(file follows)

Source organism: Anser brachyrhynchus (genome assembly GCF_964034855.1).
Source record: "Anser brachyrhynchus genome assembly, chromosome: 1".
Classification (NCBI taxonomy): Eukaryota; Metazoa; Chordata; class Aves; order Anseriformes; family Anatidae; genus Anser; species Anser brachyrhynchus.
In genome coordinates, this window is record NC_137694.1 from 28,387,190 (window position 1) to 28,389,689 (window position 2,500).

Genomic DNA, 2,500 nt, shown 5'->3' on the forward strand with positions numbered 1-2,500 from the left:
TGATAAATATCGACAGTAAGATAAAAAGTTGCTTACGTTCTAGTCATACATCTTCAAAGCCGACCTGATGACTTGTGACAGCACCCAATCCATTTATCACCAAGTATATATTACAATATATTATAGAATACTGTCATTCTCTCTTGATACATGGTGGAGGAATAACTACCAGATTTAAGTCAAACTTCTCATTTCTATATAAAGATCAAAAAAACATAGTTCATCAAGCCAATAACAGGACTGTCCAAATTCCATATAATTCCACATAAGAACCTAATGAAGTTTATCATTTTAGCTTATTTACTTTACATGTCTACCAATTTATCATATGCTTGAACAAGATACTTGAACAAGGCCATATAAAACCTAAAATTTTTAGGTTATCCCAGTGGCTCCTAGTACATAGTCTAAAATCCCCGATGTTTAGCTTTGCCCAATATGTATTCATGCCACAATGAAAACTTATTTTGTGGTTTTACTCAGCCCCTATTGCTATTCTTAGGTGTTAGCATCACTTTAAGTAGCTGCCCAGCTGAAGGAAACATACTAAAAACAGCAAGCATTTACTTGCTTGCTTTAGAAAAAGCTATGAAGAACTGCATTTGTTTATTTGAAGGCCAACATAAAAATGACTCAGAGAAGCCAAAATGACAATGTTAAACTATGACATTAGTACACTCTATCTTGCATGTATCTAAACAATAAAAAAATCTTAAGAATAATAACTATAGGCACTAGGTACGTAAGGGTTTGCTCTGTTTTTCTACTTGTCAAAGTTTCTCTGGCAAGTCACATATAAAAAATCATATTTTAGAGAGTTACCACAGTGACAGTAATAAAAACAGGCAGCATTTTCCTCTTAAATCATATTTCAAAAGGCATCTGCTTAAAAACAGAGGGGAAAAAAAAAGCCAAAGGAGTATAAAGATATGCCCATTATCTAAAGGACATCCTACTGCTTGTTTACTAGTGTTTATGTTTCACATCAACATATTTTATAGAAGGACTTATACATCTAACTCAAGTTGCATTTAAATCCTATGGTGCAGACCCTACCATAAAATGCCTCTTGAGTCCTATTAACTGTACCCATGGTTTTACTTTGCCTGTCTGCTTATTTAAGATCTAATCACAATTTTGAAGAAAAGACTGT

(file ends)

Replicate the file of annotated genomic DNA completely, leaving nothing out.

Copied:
Source organism: Anser brachyrhynchus (genome assembly GCF_964034855.1).
Source record: "Anser brachyrhynchus genome assembly, chromosome: 1".
Classification (NCBI taxonomy): Eukaryota; Metazoa; Chordata; class Aves; order Anseriformes; family Anatidae; genus Anser; species Anser brachyrhynchus.
In genome coordinates, this window is record NC_137694.1 from 28,387,190 (window position 1) to 28,389,689 (window position 2,500).

Genomic DNA, 2,500 nt, shown 5'->3' on the forward strand with positions numbered 1-2,500 from the left:
TGATAAATATCGACAGTAAGATAAAAAGTTGCTTACGTTCTAGTCATACATCTTCAAAGCCGACCTGATGACTTGTGACAGCACCCAATCCATTTATCACCAAGTATATATTACAATATATTATAGAATACTGTCATTCTCTCTTGATACATGGTGGAGGAATAACTACCAGATTTAAGTCAAACTTCTCATTTCTATATAAAGATCAAAAAAACATAGTTCATCAAGCCAATAACAGGACTGTCCAAATTCCATATAATTCCACATAAGAACCTAATGAAGTTTATCATTTTAGCTTATTTACTTTACATGTCTACCAATTTATCATATGCTTGAACAAGATACTTGAACAAGGCCATATAAAACCTAAAATTTTTAGGTTATCCCAGTGGCTCCTAGTACATAGTCTAAAATCCCCGATGTTTAGCTTTGCCCAATATGTATTCATGCCACAATGAAAACTTATTTTGTGGTTTTACTCAGCCCCTATTGCTATTCTTAGGTGTTAGCATCACTTTAAGTAGCTGCCCAGCTGAAGGAAACATACTAAAAACAGCAAGCATTTACTTGCTTGCTTTAGAAAAAGCTATGAAGAACTGCATTTGTTTATTTGAAGGCCAACATAAAAATGACTCAGAGAAGCCAAAATGACAATGTTAAACTATGACATTAGTACACTCTATCTTGCATGTATCTAAACAATAAAAAAATCTTAAGAATAATAACTATAGGCACTAGGTACGTAAGGGTTTGCTCTGTTTTTCTACTTGTCAAAGTTTCTCTGGCAAGTCACATATAAAAAATCATATTTTAGAGAGTTACCACAGTGACAGTAATAAAAACAGGCAGCATTTTCCTCTTAAATCATATTTCAAAAGGCATCTGCTTAAAAACAGAGGGGAAAAAAAAAGCCAAAGGAGTATAAAGATATGCCCATTATCTAAAGGACATCCTACTGCTTGTTTACTAGTGTTTATGTTTCACATCAACATATTTTATAGAAGGACTTATACATCTAACTCAAGTTGCATTTAAATCCTATGGTGCAGACCCTACCATAAAATGCCTCTTGAGTCCTATTAACTGTACCCATGGTTTTACTTTGCCTGTCTGCTTATTTAAGATCTAATCACAATTTTGAAGAAAAGACTGT